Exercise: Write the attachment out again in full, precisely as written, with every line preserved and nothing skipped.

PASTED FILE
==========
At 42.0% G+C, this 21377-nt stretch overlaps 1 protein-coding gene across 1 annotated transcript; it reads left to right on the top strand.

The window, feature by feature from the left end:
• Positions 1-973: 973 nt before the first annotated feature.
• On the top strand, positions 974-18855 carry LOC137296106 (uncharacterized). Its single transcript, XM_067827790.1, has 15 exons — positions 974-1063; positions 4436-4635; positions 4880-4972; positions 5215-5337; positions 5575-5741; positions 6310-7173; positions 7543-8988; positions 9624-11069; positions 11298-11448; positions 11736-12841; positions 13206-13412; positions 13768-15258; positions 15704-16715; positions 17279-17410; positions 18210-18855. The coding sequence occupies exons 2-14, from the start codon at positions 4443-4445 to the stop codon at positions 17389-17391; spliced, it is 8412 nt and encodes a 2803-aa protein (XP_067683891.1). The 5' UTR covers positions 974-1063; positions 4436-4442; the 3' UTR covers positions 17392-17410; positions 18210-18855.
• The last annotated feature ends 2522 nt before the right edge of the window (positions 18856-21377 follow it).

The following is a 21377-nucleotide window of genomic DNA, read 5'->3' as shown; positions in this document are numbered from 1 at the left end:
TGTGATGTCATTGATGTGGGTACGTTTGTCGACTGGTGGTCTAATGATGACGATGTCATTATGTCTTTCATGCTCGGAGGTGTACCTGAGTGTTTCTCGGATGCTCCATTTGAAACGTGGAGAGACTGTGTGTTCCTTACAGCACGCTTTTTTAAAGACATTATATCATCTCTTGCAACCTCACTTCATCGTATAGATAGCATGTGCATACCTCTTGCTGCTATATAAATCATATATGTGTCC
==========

At 42.0% G+C, this 21377-nt stretch overlaps 1 protein-coding gene across 1 annotated transcript; it reads left to right on the top strand.

The window, feature by feature from the left end:
• Positions 1-973: 973 nt before the first annotated feature.
• On the top strand, positions 974-18855 carry LOC137296106 (uncharacterized). Its single transcript, XM_067827790.1, has 15 exons — positions 974-1063; positions 4436-4635; positions 4880-4972; positions 5215-5337; positions 5575-5741; positions 6310-7173; positions 7543-8988; positions 9624-11069; positions 11298-11448; positions 11736-12841; positions 13206-13412; positions 13768-15258; positions 15704-16715; positions 17279-17410; positions 18210-18855. The coding sequence occupies exons 2-14, from the start codon at positions 4443-4445 to the stop codon at positions 17389-17391; spliced, it is 8412 nt and encodes a 2803-aa protein (XP_067683891.1). The 5' UTR covers positions 974-1063; positions 4436-4442; the 3' UTR covers positions 17392-17410; positions 18210-18855.
• The last annotated feature ends 2522 nt before the right edge of the window (positions 18856-21377 follow it).

The following is a 21377-nucleotide window of genomic DNA, read 5'->3' as shown; positions in this document are numbered from 1 at the left end:
TGTGATGTCATTGATGTGGGTACGTTTGTCGACTGGTGGTCTAATGATGACGATGTCATTATGTCTTTCATGCTCGGAGGTGTACCTGAGTGTTTCTCGGATGCTCCATTTGAAACGTGGAGAGACTGTGTGTTCCTTACAGCACGCTTTTTTAAAGACATTATATCATCTCTTGCAACCTCACTTCATCGTATAGATAGCATGTGCATACCTCTTGCTGCTATATAAATCATATATGTGTCC